Writing is a process. It doesn’t always come out right the first time. That’s why we need feedback. It helps correct course and approach. But blatantly thrown rocks and knives do nothing but destroy us.

It’s not that we only want to hear the good things, but the difference between constructive criticism and a cruel blow is the difference between an improvement to a manuscript and a really crappy day, wherein we may want to slit our wrists.

So if you are ever asked for your opinion about someone’s writing, be thoughtful and truthful, but also be kind. There’s no need to say, “Well, my friend, you may want to stop with this writing fantasy of yours. Besides you don’t really have time for a hobby.”

Instead, why not suggest that you’re not the best critic for this job because the story is not generally the type you like. Or perhaps you could just smile and pick the one thing you did enjoy about it, like how cool the title is, or how well you like the font.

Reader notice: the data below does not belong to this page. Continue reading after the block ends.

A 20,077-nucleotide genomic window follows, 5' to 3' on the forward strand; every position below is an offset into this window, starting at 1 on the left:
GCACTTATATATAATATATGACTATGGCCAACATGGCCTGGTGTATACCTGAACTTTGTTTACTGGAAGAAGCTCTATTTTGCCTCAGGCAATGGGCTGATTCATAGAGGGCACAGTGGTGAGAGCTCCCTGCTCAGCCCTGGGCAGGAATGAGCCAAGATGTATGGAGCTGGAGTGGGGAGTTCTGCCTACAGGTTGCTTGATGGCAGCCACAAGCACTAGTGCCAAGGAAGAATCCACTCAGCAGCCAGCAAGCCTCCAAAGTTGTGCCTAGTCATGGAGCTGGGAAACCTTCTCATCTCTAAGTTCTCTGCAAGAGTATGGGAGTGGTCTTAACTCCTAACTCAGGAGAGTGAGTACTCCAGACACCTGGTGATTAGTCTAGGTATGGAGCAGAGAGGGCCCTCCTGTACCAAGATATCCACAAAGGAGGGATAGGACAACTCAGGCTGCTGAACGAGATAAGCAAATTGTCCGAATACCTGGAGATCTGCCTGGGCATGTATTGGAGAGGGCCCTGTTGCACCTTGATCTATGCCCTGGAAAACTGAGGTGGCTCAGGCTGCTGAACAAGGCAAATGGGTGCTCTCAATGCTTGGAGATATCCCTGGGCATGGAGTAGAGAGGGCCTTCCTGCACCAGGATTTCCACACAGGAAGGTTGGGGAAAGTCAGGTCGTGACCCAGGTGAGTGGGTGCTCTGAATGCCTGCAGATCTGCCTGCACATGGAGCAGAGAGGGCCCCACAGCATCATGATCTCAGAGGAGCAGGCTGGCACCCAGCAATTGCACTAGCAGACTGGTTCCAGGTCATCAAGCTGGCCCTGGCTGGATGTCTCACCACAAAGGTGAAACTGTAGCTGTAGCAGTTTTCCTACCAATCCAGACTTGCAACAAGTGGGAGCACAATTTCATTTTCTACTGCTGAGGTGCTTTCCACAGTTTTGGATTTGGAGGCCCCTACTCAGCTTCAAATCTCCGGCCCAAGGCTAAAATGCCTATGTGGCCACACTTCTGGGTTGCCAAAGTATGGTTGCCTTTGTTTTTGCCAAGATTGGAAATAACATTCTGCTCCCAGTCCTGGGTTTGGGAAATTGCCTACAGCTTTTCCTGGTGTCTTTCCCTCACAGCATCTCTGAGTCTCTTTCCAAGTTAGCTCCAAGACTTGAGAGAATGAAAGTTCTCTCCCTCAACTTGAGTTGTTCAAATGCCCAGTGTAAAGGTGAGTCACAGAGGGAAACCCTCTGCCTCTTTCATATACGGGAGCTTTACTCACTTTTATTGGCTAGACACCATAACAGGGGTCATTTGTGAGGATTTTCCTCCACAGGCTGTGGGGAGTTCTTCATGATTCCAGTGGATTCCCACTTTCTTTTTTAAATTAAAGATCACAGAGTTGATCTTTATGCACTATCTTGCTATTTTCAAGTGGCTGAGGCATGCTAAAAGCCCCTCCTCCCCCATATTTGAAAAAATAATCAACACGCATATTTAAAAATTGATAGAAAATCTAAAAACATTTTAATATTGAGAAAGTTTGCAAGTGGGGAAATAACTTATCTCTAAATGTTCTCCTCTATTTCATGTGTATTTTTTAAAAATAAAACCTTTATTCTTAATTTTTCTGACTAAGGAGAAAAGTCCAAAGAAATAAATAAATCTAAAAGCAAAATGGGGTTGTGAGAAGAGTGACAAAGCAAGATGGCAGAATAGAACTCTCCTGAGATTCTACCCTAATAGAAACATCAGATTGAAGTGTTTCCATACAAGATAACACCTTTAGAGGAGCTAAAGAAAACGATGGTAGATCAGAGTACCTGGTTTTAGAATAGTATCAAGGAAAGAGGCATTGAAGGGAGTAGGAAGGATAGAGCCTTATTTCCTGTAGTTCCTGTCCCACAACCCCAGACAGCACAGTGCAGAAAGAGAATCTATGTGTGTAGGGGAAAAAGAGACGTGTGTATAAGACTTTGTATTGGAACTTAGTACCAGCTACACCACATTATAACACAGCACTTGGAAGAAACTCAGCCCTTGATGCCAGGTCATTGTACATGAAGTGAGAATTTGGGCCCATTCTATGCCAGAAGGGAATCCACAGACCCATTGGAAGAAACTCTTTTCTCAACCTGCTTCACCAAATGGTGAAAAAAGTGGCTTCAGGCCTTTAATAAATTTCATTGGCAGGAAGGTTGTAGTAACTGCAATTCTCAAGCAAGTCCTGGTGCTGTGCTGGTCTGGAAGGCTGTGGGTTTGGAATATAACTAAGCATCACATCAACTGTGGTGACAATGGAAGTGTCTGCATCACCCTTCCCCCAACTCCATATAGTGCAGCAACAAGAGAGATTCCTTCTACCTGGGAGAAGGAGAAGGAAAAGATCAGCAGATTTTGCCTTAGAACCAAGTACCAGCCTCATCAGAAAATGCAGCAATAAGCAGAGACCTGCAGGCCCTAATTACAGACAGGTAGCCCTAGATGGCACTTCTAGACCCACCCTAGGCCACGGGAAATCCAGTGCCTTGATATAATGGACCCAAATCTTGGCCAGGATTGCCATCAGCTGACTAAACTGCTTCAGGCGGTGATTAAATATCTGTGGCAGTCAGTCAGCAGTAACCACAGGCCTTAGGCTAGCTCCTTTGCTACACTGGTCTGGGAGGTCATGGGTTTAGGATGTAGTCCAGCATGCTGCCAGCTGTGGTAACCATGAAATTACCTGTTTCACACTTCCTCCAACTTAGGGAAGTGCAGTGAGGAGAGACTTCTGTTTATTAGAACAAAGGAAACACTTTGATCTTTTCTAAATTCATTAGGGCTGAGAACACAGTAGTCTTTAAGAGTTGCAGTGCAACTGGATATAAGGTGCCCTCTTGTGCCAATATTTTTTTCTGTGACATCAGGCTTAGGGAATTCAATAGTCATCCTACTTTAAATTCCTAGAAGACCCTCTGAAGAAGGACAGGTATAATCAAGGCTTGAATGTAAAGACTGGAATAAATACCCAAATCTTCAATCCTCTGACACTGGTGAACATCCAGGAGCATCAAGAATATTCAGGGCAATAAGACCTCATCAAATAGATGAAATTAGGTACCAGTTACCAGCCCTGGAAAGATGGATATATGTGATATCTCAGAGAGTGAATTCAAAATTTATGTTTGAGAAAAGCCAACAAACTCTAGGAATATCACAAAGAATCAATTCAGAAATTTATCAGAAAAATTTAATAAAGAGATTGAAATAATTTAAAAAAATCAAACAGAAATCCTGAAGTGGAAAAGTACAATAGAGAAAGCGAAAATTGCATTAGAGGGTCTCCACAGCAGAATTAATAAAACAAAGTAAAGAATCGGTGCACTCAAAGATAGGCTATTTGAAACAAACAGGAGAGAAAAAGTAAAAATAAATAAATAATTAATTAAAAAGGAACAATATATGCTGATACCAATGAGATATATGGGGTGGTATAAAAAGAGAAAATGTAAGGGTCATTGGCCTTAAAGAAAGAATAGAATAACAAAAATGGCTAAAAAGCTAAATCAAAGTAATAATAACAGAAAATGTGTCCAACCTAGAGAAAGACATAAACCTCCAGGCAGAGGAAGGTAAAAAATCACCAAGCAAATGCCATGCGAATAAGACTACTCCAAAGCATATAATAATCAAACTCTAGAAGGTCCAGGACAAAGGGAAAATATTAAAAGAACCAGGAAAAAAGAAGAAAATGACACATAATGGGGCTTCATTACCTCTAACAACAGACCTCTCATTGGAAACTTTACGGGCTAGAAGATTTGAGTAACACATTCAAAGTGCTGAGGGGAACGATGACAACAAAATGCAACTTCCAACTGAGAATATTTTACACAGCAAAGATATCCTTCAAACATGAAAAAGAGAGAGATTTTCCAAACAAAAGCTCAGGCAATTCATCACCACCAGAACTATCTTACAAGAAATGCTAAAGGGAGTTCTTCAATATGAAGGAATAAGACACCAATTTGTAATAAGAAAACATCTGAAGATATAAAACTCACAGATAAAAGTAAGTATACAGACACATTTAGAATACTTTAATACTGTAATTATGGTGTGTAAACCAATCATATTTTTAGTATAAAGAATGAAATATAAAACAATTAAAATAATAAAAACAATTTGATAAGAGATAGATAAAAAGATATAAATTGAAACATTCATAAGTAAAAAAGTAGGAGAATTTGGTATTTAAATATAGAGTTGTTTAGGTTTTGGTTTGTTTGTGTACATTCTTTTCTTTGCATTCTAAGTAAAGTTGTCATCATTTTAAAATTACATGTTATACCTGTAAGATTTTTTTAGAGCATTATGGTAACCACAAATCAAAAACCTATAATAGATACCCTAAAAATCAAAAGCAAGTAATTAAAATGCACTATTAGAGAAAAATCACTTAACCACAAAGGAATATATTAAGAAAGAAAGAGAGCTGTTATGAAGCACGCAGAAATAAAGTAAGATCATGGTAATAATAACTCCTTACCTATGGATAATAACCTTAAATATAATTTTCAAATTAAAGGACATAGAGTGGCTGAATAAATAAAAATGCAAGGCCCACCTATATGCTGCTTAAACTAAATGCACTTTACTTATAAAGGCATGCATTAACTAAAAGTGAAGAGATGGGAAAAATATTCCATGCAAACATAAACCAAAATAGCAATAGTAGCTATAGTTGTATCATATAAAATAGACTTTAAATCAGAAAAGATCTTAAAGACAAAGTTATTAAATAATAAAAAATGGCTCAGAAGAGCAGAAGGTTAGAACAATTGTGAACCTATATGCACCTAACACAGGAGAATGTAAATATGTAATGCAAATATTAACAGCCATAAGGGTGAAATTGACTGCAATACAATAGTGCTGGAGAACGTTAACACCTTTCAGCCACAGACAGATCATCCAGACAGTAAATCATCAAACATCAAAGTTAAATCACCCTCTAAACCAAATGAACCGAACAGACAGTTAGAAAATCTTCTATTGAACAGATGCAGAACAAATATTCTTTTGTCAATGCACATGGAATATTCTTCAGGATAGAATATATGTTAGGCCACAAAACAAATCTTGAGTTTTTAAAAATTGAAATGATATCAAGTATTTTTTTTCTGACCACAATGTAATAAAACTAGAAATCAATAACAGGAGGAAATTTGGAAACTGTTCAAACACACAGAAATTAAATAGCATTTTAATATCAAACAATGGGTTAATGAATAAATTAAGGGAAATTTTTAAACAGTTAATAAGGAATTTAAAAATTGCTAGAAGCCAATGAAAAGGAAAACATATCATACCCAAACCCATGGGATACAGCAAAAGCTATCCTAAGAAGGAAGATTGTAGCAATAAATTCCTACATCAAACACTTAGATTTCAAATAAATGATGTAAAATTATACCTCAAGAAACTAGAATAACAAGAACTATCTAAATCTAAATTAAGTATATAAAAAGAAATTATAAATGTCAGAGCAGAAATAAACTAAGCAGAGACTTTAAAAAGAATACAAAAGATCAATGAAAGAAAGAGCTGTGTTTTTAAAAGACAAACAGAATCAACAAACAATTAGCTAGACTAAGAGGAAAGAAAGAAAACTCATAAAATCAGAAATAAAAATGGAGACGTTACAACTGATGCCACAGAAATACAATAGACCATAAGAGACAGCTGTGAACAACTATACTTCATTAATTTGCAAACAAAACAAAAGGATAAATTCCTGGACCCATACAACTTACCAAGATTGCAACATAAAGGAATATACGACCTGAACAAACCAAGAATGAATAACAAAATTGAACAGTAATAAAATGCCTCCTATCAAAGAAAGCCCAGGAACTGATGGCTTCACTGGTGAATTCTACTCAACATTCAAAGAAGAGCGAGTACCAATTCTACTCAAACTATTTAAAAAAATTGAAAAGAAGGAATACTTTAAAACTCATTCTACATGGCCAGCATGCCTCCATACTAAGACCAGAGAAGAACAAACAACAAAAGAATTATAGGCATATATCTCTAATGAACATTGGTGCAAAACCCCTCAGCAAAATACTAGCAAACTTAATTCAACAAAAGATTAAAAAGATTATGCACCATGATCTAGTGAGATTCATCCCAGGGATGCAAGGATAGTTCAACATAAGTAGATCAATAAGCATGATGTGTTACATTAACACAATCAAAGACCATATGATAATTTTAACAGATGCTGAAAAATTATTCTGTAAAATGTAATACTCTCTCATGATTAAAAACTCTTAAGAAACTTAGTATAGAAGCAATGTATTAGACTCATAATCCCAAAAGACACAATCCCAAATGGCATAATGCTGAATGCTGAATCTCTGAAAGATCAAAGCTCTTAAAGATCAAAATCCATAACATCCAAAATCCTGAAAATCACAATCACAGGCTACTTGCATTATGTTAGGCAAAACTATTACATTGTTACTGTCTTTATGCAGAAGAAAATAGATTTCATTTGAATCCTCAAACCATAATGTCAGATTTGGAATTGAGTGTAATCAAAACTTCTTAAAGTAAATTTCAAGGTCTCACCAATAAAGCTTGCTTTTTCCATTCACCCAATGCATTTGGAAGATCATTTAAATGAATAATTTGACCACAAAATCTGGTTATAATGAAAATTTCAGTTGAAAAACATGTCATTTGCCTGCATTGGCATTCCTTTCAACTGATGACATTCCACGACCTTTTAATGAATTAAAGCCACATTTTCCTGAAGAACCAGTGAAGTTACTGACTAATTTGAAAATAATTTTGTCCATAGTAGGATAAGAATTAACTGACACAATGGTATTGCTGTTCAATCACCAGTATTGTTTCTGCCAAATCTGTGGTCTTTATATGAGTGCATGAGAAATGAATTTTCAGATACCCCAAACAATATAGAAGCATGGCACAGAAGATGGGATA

In her blog post from July 4, 2009, Anne R. Allen lays it out perfectly and offers great advice to writers everywhere, no matter what they write. Her suggestions of how to deal with a self-appointed critic are golden. Anne also tells us where to solicit a critique and where to avoid it. This is the good stuff.

Photo by PresleyJesus

© Julie Pierce and Brittle Skillet, 2009-2011.

Written by Julie Pierce

July 25, 2009 at 6:52 pm

Sotomayor: Latina of Clear Judgement

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Poster by Favianna Rodriguez,

I vote “Yes” for Sonia Sotomayor! Listening to her responses during the questioning process of her hearing, I was impressed by the way Sotomayor remained calm and thoughtful, collected and deliberate no matter how ridiculous or heated the questions and remarks of the various senators became. This woman is a consistent thinker and is very clear about the difference between the rule of law (the stick by which every judicial decision must be measured) and her personal preferences and opinions.